30 Responses to June 27: Massive Heat Wave In Western U.S. Could Set Record Global Temperature
A brutal and potentially historic heat wave is in store for the West as parts of Nevada, Arizona and California may get dangerously hot temperatures this weekend and into next week. In fact, by the end of the heat wave, we may see a record tied or broken for the hottest temperature ever recorded on Earth.
The furnace-like heat is coming courtesy of a “stuck” weather pattern that is setting up across the U.S. and Canada. By early next week, the jet stream — a fast-moving river of air at airliner altitudes that is responsible for steering weather systems — will form the shape of a massive, slithering snake with what meteorologists refer to as a deep “ridge” across the Western states, and an equally deep trough seting up across the Central and Eastern states.
All-time records are likely to be threatened in normally hot places — including Death Valley, Calif., which holds the record for the highest reliably recorded air temperature on earth at 134°F … set on July 10, 1913.
… Heat waves are one of the most well-understood consequences of manmade global warming, since as global average surface temperatures increase, the probability of extreme heat events increases by a greater amount.
One study, published in the Proceedings of the American Academy of Sciences in 2012, found that the odds of extremely hot summers have significantly increased in tandem with global temperatures. Those odds, the study found, were about 1-in-300 during the 1951-1980 timeframe, but that had increased to nearly 1-in-10 by 1981-2010.
An IEA report released yesterday found that renewables could supply the world with more energy than natural gas by 2016 as costs drop and demand spikes. [Businessweek]
The World Bank will be scaling back its coal financing, according to the organization’s draft energy strategy. [Bloomberg]
The coal industry is a small piece of the economy, and Coral Davenport has a long look at its future given planned carbon regulations. [National Journal]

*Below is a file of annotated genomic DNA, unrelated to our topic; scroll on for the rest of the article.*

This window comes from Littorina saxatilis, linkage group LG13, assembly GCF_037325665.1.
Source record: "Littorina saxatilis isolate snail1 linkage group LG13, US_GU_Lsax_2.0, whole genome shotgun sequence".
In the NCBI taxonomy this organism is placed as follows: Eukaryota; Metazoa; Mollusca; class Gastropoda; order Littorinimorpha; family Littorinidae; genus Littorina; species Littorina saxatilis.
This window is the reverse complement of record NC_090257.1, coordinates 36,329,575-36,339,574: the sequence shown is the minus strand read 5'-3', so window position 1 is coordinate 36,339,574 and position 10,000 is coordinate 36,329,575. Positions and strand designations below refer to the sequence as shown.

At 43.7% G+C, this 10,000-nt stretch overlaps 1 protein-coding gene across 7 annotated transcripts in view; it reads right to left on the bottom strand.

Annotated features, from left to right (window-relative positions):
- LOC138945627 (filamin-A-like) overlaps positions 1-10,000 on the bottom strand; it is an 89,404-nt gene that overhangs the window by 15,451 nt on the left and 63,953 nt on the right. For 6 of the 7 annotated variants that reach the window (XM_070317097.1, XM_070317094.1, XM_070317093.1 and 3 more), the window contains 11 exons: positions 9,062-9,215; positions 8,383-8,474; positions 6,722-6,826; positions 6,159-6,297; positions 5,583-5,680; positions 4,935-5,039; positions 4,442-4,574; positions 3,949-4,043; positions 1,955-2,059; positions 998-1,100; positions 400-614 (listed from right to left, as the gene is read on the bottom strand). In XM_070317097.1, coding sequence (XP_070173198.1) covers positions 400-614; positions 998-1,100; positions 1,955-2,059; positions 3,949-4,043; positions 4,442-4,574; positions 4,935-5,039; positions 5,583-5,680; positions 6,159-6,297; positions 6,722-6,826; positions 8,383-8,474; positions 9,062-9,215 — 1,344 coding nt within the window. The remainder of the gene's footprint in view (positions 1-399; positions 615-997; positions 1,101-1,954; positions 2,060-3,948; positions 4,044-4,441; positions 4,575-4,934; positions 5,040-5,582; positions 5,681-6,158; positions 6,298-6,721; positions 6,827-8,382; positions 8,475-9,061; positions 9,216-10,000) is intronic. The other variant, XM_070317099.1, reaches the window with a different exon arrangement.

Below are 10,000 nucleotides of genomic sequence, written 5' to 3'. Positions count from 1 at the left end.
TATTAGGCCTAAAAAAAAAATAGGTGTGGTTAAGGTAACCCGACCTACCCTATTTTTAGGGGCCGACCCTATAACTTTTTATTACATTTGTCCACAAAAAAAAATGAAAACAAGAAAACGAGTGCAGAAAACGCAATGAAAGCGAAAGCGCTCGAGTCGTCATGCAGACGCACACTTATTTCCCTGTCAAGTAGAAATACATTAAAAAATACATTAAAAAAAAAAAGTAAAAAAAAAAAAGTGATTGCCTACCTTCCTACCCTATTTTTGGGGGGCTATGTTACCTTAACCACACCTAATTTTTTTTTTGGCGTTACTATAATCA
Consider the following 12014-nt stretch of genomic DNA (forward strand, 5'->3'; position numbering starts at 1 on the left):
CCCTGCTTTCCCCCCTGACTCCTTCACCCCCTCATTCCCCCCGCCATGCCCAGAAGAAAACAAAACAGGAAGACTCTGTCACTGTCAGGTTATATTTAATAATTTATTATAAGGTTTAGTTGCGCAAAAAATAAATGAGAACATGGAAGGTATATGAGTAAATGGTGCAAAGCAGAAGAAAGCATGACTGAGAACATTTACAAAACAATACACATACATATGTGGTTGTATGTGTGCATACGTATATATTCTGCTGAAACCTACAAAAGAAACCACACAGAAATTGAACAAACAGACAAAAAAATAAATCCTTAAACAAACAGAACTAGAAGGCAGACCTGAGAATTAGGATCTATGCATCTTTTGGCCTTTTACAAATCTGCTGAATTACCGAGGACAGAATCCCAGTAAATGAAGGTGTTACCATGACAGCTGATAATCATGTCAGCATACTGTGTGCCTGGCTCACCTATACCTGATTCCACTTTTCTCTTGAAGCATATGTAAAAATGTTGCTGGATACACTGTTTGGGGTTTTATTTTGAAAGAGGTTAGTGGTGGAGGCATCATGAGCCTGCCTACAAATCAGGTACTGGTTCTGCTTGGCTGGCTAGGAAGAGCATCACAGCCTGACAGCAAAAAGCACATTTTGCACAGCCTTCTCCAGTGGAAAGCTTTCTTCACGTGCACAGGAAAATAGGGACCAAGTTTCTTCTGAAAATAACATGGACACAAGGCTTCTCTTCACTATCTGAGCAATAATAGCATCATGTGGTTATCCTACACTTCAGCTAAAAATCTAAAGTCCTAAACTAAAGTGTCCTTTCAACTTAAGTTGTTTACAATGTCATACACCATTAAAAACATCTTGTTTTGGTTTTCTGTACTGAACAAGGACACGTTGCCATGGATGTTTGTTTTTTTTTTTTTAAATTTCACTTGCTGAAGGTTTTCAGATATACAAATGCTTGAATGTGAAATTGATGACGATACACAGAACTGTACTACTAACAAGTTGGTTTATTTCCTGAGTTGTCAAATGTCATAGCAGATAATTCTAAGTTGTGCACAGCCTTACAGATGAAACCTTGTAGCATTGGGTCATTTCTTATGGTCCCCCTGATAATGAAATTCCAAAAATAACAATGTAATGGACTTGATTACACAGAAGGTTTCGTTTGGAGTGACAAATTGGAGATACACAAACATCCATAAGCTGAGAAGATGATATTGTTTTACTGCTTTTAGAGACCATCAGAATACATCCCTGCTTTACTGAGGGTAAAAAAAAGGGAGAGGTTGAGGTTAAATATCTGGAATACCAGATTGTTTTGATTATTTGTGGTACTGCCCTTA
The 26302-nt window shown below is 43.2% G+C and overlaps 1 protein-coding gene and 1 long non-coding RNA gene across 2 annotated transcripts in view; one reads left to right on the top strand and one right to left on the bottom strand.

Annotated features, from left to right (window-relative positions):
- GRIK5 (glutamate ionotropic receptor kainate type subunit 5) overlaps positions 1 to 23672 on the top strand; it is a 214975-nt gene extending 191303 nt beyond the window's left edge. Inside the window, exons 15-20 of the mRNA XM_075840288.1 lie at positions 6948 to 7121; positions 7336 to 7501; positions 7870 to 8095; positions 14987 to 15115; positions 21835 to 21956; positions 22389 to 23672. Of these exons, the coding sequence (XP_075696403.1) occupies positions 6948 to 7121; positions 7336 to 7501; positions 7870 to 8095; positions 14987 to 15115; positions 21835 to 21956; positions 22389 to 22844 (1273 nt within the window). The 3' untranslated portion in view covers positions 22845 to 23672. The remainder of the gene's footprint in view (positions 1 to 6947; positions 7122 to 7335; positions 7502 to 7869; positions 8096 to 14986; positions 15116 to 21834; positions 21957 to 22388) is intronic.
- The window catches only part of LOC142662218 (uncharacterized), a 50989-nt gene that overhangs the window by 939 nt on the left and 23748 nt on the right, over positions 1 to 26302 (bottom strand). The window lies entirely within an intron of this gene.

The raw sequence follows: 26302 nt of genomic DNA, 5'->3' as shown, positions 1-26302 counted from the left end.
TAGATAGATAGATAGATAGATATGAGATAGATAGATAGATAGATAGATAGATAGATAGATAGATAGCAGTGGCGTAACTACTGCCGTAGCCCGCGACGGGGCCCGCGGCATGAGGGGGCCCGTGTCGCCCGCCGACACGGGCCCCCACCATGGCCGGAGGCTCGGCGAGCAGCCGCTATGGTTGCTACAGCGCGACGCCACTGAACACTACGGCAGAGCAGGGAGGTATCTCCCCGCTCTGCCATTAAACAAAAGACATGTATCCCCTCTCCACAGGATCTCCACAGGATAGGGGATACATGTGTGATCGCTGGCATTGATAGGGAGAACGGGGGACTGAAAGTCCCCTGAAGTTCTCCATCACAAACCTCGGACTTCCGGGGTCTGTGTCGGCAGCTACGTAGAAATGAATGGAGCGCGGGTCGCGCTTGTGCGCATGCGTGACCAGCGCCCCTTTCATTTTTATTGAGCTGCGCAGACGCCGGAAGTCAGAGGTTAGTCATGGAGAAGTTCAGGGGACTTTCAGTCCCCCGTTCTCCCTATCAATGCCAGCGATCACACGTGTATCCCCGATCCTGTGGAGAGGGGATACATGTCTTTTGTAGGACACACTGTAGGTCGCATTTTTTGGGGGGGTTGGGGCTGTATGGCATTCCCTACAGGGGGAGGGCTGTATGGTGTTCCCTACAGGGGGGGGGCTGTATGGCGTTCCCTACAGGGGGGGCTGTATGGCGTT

White House climate adviser Heather Zichal rebuts three common myths about President Obama’s climate plan. [White House blog]
The day after President Obama released his plan to combat climate change, Republicans in the House plugged their own bill to expand oil and gas drilling. [National Journal]
The Sierra Club announced yesterday that National Coal will effectively stop surface mining in Appalachia following Clean Water Act violations. [Sierra Club]
Canadian oil companies are looking at ways to use waste heat to fuel algae-based biofuels and cut emissions… even as they extract a product that must be burned to be used. [New York Times]
Uganda’s Murchison Falls National Park, one of the country’s last major wilderness areas, could soon become a site for oil drilling. [Reuters]
Leasing batteries for electric vehicles, rather than buying them outright with the car, is a big success in Europe and is making in-roads in America. [Gas2]
A new study from Switzerland says that half the carbon emissions from the average town come from just 21 percent of the households. [MoJo]
Australia’s Labor Party implemented a carbon tax in 2011, but recent shakeups in the government — like Kevin Rudd’s defeat of Julia Gillard to run the Labor Party — and an impending September election could put the legislation at risk. [Washington Post]
Toyota is diving deeper into its exploration of hydrogen fuel cell technology, and by 2015 will be producing a new, hydrogen-fueled $50,000 sedan. [LA Times]
Those tiny plastic microbeads (a petroleum product) in exfoliating body washes are ending up in the Great Lakes, where they’re getting lodged in the stomachs of fish and birds. [Grist]